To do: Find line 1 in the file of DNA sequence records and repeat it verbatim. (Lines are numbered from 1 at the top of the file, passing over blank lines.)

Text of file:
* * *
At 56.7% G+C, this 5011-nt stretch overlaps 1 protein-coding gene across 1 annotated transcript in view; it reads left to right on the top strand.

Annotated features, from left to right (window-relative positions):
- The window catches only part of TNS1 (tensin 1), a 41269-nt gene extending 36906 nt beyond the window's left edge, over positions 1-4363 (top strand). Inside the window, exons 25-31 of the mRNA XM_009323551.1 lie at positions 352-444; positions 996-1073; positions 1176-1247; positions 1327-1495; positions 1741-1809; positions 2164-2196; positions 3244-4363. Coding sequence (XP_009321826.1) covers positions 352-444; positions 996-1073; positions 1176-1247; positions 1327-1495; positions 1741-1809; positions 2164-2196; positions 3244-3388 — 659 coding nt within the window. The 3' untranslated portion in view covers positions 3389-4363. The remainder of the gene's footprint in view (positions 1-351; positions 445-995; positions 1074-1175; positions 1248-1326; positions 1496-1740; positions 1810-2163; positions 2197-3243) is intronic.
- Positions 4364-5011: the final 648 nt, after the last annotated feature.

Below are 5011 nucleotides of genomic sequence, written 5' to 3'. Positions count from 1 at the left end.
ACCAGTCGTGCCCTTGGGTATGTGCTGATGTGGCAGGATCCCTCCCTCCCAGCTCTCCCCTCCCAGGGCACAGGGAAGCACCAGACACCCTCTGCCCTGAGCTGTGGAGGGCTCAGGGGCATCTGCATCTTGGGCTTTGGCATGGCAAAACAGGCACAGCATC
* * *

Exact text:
At 56.7% G+C, this 5011-nt stretch overlaps 1 protein-coding gene across 1 annotated transcript in view; it reads left to right on the top strand.